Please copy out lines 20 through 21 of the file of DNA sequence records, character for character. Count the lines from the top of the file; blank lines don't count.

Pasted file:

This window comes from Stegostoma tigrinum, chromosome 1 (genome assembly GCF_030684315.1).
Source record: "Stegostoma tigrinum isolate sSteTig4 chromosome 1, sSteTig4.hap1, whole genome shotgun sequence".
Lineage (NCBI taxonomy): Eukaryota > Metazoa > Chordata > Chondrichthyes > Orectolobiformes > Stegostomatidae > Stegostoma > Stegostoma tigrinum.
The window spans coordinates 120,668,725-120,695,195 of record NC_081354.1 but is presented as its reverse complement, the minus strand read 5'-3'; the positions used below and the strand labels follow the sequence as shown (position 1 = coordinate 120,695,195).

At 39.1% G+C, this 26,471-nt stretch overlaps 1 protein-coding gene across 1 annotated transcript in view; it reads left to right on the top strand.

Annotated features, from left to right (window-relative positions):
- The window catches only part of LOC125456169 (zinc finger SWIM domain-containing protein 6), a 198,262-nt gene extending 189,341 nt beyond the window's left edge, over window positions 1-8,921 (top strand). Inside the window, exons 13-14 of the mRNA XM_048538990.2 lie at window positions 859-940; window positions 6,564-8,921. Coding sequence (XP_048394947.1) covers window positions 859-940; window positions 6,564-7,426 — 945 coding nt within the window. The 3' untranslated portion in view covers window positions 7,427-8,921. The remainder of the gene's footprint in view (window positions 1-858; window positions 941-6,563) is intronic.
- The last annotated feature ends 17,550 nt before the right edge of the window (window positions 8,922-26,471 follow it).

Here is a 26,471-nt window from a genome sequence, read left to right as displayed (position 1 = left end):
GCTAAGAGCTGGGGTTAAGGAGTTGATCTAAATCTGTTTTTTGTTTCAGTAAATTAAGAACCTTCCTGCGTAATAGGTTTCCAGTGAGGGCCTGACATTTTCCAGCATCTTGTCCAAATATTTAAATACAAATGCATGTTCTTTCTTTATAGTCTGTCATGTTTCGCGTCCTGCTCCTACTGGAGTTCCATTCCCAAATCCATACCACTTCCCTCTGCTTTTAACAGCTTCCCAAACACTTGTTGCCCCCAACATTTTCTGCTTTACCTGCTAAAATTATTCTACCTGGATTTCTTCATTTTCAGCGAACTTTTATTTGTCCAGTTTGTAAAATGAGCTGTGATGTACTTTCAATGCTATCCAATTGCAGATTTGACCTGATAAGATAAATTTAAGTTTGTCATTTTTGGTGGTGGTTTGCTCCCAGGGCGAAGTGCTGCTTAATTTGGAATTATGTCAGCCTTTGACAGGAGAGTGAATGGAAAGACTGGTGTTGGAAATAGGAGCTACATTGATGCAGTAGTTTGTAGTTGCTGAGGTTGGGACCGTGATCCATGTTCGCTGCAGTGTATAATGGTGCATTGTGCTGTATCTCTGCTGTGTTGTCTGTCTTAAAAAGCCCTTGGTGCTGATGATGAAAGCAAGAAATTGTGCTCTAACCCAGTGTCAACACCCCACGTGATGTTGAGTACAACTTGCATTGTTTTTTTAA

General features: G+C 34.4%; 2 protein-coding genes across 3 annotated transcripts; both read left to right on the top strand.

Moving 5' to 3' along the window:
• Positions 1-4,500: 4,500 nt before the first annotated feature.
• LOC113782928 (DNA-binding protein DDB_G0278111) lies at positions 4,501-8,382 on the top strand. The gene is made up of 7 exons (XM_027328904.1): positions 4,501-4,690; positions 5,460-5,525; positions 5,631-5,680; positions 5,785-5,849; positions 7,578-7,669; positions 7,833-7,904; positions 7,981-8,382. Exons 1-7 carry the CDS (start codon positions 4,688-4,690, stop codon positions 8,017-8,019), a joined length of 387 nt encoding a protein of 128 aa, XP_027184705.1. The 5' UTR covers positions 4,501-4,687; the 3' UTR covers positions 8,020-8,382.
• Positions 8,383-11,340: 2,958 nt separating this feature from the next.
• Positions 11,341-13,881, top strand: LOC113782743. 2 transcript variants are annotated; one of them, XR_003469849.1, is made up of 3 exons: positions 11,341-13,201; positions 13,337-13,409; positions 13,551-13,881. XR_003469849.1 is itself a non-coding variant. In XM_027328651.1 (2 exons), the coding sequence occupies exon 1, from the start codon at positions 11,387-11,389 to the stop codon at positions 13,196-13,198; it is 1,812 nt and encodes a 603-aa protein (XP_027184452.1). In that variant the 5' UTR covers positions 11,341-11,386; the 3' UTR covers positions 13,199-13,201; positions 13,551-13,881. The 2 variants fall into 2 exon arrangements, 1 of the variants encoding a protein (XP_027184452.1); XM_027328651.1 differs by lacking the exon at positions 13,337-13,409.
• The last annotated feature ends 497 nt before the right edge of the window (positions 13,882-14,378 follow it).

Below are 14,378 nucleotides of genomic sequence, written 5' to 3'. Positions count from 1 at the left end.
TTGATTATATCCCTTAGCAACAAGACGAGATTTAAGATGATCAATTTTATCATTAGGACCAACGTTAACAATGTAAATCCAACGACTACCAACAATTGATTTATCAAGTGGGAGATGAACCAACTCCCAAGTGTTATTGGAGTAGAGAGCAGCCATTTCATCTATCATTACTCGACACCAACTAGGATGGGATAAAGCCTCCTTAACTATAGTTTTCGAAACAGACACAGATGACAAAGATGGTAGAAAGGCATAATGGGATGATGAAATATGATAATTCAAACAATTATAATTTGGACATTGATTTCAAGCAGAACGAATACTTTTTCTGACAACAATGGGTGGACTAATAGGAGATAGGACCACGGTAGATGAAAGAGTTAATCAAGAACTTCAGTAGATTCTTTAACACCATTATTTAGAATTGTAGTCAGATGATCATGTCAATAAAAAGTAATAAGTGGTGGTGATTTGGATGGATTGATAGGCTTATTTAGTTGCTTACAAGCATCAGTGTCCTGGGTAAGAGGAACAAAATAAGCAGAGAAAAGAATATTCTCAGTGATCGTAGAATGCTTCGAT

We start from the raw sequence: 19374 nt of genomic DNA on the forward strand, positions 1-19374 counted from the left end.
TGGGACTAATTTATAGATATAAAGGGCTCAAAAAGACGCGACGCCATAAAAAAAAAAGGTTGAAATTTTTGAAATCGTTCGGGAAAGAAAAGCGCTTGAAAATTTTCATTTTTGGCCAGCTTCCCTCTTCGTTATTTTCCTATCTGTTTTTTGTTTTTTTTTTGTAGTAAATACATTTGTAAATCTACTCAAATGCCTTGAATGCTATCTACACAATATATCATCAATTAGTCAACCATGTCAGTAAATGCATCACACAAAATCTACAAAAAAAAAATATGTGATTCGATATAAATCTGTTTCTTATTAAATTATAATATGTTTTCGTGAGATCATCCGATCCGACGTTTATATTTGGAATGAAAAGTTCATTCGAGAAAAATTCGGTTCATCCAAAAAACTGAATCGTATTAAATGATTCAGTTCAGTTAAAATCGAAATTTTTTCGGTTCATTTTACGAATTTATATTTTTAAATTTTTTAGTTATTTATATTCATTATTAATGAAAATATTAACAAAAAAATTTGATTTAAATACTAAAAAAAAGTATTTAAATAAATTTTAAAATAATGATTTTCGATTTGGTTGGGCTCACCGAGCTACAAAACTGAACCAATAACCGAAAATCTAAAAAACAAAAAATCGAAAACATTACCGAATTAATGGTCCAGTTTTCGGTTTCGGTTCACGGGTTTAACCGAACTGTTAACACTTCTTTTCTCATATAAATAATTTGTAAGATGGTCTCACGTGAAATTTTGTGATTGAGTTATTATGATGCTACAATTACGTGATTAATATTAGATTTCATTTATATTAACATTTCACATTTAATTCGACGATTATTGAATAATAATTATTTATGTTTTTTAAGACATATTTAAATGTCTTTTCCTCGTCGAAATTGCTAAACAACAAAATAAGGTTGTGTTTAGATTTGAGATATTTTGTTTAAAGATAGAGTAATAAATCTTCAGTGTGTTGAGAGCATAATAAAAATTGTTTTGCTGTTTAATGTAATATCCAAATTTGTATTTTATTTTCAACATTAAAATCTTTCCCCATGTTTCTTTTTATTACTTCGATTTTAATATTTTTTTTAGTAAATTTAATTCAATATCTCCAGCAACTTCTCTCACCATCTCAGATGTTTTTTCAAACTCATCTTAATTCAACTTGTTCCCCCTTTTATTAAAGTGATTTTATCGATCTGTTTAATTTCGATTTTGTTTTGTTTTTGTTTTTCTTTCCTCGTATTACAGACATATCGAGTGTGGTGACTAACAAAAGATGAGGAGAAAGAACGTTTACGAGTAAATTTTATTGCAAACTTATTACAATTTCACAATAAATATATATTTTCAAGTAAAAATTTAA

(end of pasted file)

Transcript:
We start from the raw sequence: 19374 nt of genomic DNA on the forward strand, positions 1-19374 counted from the left end.
TGGGACTAATTTATAGATATAAAGGGCTCAAAAAGACGCGACGCCATAAAAAAAAAAGGTTGAAATTTTTGAAATCGTTCGGGAAAGAAAAGCGCTTGAAAATTTTCATTTTTGGCCAGCTTCCCTCTTCGTTATTTTCCTATCTGTTTTTTGTTTTTTTTTTGTAGTAAATACATTTGTAAATCTACTCAAATGCCTTGAATGCTATCTACACAATATATCATCAATTAGTCAACCATGTCAGTAAATGCATCACACAAAATCTACAAAAAAAAAATATGTGATTCGATATAAATCTGTTTCTTATTAAATTATAATATGTTTTCGTGAGATCATCCGATCCGACGTTTATATTTGGAATGAAAAGTTCATTCGAGAAAAATTCGGTTCATCCAAAAAACTGAATCGTATTAAATGATTCAGTTCAGTTAAAATCGAAATTTTTTCGGTTCATTTTACGAATTTATATTTTTAAATTTTTTAGTTATTTATATTCATTATTAATGAAAATATTAACAAAAAAATTTGATTTAAATACTAAAAAAAAGTATTTAAATAAATTTTAAAATAATGATTTTCGATTTGGTTGGGCTCACCGAGCTACAAAACTGAACCAATAACCGAAAATCTAAAAAACAAAAAATCGAAAACATTACCGAATTAATGGTCCAGTTTTCGGTTTCGGTTCACGGGTTTAACCGAACTGTTAACACTTCTTTTCTCATATAAATAATTTGTAAGATGGTCTCACGTGAAATTTTGTGATTGAGTTATTATGATGCTACAATTACGTGATTAATATTAGATTTCATTTATATTAACATTTCACATTTAATTCGACGATTATTGAATAATAATTATTTATGTTTTTTAAGACATATTTAAATGTCTTTTCCTCGTCGAAATTGCTAAACAACAAAATAAGGTTGTGTTTAGATTTGAGATATTTTGTTTAAAGATAGAGTAATAAATCTTCAGTGTGTTGAGAGCATAATAAAAATTGTTTTGCTGTTTAATGTAATATCCAAATTTGTATTTTATTTTCAACATTAAAATCTTTCCCCATGTTTCTTTTTATTACTTCGATTTTAATATTTTTTTTAGTAAATTTAATTCAATATCTCCAGCAACTTCTCTCACCATCTCAGATGTTTTTTCAAACTCATCTTAATTCAACTTGTTCCCCCTTTTATTAAAGTGATTTTATCGATCTGTTTAATTTCGATTTTGTTTTGTTTTTGTTTTTCTTTCCTCGTATTACAGACATATCGAGTGTGGTGACTAACAAAAGATGAGGAGAAAGAACGTTTACGAGTAAATTTTATTGCAAACTTATTACAATTTCACAATAAATATATATTTTCAAGTAAAAATTTAA